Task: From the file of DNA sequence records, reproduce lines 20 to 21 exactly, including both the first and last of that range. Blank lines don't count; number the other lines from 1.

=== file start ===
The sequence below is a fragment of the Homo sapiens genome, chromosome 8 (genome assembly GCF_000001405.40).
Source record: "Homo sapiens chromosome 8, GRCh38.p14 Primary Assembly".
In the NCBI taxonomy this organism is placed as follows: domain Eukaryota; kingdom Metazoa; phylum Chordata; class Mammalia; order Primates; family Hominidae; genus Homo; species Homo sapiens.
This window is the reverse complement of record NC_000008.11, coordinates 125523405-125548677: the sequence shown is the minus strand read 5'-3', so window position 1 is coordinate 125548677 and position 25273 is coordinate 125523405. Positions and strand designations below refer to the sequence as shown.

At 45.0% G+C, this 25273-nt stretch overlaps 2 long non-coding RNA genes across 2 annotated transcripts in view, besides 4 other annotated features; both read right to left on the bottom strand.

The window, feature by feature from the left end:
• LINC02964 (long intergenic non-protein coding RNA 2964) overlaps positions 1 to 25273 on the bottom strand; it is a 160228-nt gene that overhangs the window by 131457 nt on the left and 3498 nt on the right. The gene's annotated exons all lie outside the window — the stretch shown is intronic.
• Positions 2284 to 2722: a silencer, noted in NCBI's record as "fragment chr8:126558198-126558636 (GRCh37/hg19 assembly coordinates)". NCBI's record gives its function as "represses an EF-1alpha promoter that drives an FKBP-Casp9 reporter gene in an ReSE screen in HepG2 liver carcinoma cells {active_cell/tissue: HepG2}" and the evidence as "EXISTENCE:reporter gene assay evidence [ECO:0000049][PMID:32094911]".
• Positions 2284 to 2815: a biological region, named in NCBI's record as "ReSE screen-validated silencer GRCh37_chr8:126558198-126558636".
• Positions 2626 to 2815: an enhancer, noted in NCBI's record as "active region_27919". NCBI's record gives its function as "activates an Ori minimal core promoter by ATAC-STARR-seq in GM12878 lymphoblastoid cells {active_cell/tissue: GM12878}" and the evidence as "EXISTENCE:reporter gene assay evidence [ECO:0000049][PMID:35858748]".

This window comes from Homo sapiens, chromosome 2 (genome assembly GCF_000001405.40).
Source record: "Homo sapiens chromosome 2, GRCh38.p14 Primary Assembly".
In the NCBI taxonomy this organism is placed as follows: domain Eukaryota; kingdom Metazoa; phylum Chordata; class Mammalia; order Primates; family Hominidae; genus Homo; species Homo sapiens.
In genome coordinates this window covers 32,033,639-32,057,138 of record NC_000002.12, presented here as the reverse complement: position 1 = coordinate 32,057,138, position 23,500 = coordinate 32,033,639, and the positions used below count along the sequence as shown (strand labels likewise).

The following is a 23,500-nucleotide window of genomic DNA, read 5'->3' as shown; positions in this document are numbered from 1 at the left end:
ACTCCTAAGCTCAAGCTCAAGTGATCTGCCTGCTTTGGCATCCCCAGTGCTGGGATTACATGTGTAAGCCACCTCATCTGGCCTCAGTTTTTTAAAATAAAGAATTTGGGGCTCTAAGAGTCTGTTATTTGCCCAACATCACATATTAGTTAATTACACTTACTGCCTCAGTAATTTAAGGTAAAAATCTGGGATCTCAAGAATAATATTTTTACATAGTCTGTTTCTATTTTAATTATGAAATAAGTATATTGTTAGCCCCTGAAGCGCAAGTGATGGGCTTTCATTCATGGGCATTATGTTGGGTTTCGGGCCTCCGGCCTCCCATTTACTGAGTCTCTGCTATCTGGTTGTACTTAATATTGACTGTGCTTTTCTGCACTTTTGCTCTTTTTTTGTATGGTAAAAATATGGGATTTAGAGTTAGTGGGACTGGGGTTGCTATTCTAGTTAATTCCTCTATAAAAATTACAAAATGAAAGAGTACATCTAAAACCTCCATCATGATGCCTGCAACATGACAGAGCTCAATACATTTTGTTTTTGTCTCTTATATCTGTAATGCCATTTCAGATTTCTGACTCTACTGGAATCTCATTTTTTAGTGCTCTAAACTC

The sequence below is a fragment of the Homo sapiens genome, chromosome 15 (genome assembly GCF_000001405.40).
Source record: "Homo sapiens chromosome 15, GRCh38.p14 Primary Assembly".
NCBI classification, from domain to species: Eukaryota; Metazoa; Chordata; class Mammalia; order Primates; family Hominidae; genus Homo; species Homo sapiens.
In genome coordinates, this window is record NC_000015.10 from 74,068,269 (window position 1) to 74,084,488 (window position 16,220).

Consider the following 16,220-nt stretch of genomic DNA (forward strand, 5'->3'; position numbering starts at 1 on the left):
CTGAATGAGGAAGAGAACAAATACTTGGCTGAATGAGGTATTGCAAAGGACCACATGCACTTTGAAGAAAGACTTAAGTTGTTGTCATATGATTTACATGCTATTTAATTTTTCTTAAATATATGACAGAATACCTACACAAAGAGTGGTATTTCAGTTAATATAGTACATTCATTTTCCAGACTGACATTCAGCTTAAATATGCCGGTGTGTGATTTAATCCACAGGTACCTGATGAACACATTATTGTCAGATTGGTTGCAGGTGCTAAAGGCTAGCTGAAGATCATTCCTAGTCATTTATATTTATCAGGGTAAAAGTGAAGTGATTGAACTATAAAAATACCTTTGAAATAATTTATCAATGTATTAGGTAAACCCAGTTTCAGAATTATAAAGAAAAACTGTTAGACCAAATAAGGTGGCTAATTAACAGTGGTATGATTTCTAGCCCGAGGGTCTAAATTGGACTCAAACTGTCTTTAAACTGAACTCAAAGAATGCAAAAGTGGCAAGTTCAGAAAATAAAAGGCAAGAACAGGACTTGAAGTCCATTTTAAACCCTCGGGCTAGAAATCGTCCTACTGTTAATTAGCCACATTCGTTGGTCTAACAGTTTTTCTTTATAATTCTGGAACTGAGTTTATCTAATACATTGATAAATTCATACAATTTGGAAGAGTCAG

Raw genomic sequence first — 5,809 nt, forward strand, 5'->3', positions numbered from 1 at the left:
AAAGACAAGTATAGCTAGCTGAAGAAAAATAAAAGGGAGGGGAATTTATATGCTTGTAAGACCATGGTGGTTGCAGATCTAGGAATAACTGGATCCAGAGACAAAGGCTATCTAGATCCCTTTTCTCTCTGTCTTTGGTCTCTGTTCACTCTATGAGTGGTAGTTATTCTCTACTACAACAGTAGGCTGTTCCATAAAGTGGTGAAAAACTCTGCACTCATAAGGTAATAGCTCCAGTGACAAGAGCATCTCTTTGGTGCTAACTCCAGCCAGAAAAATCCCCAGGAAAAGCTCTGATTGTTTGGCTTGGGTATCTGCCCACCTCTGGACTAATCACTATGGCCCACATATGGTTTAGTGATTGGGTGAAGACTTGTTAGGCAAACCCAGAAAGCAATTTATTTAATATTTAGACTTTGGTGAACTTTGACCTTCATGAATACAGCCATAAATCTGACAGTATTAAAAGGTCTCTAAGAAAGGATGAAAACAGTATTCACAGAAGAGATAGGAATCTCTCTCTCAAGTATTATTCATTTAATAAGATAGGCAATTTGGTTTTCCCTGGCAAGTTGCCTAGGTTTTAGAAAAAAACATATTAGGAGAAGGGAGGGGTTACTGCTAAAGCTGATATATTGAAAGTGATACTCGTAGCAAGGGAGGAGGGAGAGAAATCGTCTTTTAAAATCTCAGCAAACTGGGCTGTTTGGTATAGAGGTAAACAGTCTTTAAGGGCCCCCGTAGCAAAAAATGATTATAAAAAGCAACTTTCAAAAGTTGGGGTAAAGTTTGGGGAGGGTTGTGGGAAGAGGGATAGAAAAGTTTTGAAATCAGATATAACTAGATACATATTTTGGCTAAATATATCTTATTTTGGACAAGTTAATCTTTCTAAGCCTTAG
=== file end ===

In genome coordinates, this window is record NC_000015.10 from 74,068,269 (window position 1) to 74,084,488 (window position 16,220).

Consider the following 16,220-nt stretch of genomic DNA (forward strand, 5'->3'; position numbering starts at 1 on the left):